Faye Prekeges’s senior photo, taken one year before her cancer diagnosis. Faye was the first patient at Seattle Children’s to have her ovary removed and frozen to try to preserve her fertility while undergoing treatment for high-risk leukemia.

At 19, Faye Prekeges was not planning for parenthood. She was a freshman at Northeastern University in Boston, Massachusetts. She spent her days thinking about majoring in French and dreaming of working with the United Nations Refugee Agency, not about whether she wanted to be a mother one day.

But an unexpected diagnosis changed all that.

Six weeks into her second semester, Faye began having high fevers and visited the university’s health clinic. Providers suggested she had the flu and would feel better in about a week, but her symptoms quickly grew worse. A few days later, she woke up with a fever of 104 degrees.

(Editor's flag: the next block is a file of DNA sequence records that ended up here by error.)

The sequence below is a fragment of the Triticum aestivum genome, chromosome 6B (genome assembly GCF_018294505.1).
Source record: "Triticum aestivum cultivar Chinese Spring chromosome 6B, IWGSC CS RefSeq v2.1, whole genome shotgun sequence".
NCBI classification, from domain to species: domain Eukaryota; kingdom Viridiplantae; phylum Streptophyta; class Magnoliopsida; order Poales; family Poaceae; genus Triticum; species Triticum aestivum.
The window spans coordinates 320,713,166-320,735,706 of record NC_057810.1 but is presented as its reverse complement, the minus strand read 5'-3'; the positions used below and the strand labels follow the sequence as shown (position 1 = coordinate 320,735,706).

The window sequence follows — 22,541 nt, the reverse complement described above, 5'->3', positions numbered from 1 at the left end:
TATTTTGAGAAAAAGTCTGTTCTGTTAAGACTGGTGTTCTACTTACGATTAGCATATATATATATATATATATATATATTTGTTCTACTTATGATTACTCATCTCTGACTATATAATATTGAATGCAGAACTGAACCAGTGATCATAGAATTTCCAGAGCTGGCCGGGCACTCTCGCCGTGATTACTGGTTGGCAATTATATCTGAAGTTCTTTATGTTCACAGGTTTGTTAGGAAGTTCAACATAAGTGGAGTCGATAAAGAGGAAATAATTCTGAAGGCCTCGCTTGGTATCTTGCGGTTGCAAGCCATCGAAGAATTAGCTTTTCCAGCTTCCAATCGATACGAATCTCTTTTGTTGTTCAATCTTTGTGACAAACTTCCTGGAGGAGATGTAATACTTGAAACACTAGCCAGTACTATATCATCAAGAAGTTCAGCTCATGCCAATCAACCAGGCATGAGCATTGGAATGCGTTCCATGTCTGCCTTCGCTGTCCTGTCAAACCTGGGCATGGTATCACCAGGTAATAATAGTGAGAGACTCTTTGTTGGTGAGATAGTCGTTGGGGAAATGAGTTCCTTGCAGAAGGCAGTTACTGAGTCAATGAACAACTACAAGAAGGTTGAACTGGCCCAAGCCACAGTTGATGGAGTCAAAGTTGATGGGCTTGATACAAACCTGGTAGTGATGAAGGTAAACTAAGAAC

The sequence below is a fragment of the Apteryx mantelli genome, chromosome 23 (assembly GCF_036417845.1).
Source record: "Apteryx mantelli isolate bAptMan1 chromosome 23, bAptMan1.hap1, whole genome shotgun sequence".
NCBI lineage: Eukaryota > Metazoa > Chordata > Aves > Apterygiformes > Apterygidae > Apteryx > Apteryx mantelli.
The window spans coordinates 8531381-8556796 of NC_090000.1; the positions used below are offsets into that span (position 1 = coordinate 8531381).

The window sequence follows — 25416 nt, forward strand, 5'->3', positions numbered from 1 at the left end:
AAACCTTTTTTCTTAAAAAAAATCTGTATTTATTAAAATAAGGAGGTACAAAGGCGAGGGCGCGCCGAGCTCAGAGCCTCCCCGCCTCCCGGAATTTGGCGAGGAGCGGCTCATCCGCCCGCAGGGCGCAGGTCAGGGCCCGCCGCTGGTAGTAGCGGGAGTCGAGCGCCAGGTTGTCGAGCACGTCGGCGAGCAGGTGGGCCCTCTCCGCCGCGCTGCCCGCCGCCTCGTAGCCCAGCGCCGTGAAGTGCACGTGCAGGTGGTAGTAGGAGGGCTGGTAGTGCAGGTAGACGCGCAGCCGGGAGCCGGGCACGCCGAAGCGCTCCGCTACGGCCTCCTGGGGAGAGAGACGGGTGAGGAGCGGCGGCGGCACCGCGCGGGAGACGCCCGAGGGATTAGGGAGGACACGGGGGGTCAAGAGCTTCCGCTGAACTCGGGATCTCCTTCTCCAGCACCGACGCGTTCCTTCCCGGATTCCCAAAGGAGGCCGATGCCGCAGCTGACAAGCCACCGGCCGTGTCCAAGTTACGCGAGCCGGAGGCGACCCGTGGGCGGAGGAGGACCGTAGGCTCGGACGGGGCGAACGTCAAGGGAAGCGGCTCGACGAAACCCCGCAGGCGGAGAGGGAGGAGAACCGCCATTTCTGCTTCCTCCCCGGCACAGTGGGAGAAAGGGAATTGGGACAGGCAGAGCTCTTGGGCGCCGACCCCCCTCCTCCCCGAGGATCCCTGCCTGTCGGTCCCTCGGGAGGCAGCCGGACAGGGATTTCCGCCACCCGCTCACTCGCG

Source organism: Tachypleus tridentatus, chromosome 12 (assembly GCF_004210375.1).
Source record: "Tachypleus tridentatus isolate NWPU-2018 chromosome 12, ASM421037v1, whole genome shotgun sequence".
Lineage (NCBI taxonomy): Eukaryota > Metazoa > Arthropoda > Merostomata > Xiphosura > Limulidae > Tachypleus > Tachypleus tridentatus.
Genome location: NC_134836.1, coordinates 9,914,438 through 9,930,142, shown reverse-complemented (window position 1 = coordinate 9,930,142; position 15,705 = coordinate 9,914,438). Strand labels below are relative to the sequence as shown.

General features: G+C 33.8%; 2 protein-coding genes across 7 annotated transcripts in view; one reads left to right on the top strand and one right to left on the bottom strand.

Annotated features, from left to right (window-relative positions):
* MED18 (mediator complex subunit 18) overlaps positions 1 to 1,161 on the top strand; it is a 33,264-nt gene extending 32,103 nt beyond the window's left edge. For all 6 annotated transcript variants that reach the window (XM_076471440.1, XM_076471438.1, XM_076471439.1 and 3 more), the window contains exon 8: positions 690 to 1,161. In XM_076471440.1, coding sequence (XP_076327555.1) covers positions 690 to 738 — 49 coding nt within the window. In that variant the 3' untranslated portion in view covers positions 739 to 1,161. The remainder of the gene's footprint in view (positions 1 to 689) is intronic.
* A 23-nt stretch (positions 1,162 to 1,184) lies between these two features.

Faye thought to herself, “I need to see a doctor now.” She took an Uber to Boston Medical Center’s Emergency Department and tested positive for mononucleosis. They kept her overnight because her white blood cell count was abnormally low.

“Luckily, the woman looking at my slides noticed what she thought were blast cells (primitive, undifferentiated blood cells, often found in the blood of people with acute leukemia) and sent them to the pathologist, who confirmed they were,” Faye said.

She was transferred to Boston Children’s Hospital, where she was diagnosed with high-risk B-cell acute lymphoblastic leukemia.

“I believe everything happens for a reason,” Faye said. “I feel like, this happened to me and my family because we are strong enough to get through it.” Read More »